BT:  Normally, it is some old country. 

CW:  When you think of a happy place, where is that?  

BT:  Out on a road ride, the sun is out, pace is comfortable, and the temperature is spot on.  Perfect.

Athlete Spotlight: Craig Schmidt of the Pirate Cycling League

Photo Credit:  Steve Fuller

Photo Credit:  Steve Fuller

This week we talked with our gravel ambassador and one of the masterminds behind Gravel Worlds, Craig Schmidt. Representing the Pirate Cycling League, Craig has set sail to many of the gravel roads around Lincoln, Nebraska. Surrounded by a great community, Craig continues to be involved growing the grassroots culture of gravel in Lincoln.

Cantu Wheels [CW]:  Your passion for dirt and gravel, where did it all start?

Craig Schmidt [CS]:  My passion for bikes started very early as a child, it was the perfect way to escape and explore. I cut my teeth as an adult racing road bikes. After a lot of years racing road bikes in the Midwest, I needed something else and that is how I found dirt, gravel, mtb racing, cross racing. I also love and enjoy designing single track , mtb courses, cross courses and gravel courses.

CW:  What do you take into consideration when creating a course such as Gravel Worlds, any features/areas you will use from past years or can disclose?

CS:  I always like to think about the gravel worlds course as a painting. What do I want people to see and experience. Small towns are special to us, I make it a point to take people through small towns. I want people to see barns, livestock, farms, dirt roads, abandoned buildings, crops, grasslands, creeks, ponds, and lakes. I want people to meet and experience some of the locals out on course that open up their properties for the event. I could go on, but you get the idea, it's special to us.

a course in the making around the gravel grids of Lincoln and surrounding small towns. photo credit: Craig schmidt

a course in the making around the gravel grids of Lincoln and surrounding small towns. photo credit: Craig schmidt

countryside views near lincoln

CW:  What is it about Lincoln, Nebraska and the gravel community that appeal to you?

CS:  Lincoln has such a great cycling scene. It is very easy to get around Lincoln on a bike. It is also very easy to get out of Lincoln via bike to all the amazing gravel we have surrounding us.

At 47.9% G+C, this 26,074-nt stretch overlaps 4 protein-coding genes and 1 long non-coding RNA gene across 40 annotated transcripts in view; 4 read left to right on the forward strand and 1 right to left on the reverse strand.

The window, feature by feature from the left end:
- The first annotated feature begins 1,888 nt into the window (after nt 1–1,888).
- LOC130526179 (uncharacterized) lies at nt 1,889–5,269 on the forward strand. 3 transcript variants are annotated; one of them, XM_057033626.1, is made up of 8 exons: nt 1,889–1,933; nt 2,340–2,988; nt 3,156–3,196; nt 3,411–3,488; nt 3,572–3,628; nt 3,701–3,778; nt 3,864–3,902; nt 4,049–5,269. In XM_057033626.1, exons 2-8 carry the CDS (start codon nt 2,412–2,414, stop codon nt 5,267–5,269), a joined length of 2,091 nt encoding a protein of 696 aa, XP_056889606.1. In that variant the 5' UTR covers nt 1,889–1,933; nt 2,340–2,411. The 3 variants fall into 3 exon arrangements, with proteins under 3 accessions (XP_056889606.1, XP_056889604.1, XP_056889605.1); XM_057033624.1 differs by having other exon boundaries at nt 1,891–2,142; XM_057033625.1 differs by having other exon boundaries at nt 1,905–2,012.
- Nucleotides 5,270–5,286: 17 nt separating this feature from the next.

CW:  How and when did Gravel Worlds begin?

CS:  Gravel Worlds officially got it's name 8 years ago over some pizza and beers, the ride had been going for 2 years prior and was named 'The Good Life Gravel Adventure'. After our second helping of pizza and beer someone said , "Hey, why don't we call it Gravel Worlds, no one has claimed it yet!!". The rest is history.

   throwback to the 2009 Good life gravel adventure photo credit: Pirate cycling League


throwback to the 2009 Good life gravel adventure photo credit: Pirate cycling League

2010, the inaugural Year for gravel worlds

2010, the inaugural Year for gravel worlds

in some years of the event, scratch off tickets or powerball tickets were used to verify you stopped at certain checkpoints.

CW:  Is there anything different this year you guys will do than in years past?

CS:  This year's Gravel Worlds will have much of the same flavor as past gravel worlds, oasis's, checkpoints, small towns, dirt roads, gravel, and some pavement. We always change the design of the Tshirts/posters each year, this year's is pretty cool. We are happy to have Schilling Bridge providing great food and great beer at the finish line.

This year's screen printed posters

This year's screen printed posters

The official gravel worlds beer made by Schilling Bridge winery & microbrewery.

The official gravel worlds beer made by Schilling Bridge winery & microbrewery.

CW:  It’s the day of Gravel Worlds, what are favorite moments you look forward to?

CS:  I look forward to talking to everyone, people I haven't seen since last year or the last gravel event. I want to shake hands, high five, and I might even hug you (it's because of all of you that I am starting to slowly enjoy hugs). Gravel riding and racing is one big family and I am happy to be a part of it.

CW:  Three tips you have for first-timers at Gravel Worlds?

CS:  Be prepared for it to be possibly hot, it's the Midwest and it's August. So make sure you have the means to keep yourself hydrated between towns and checkpoints. Test your equipment beforehand and make sure you have it all dialed in the week of the event. I am not a fan of last minute changes. Have fun, get with a good crew of people and enjoy the day, you are with your gravel family.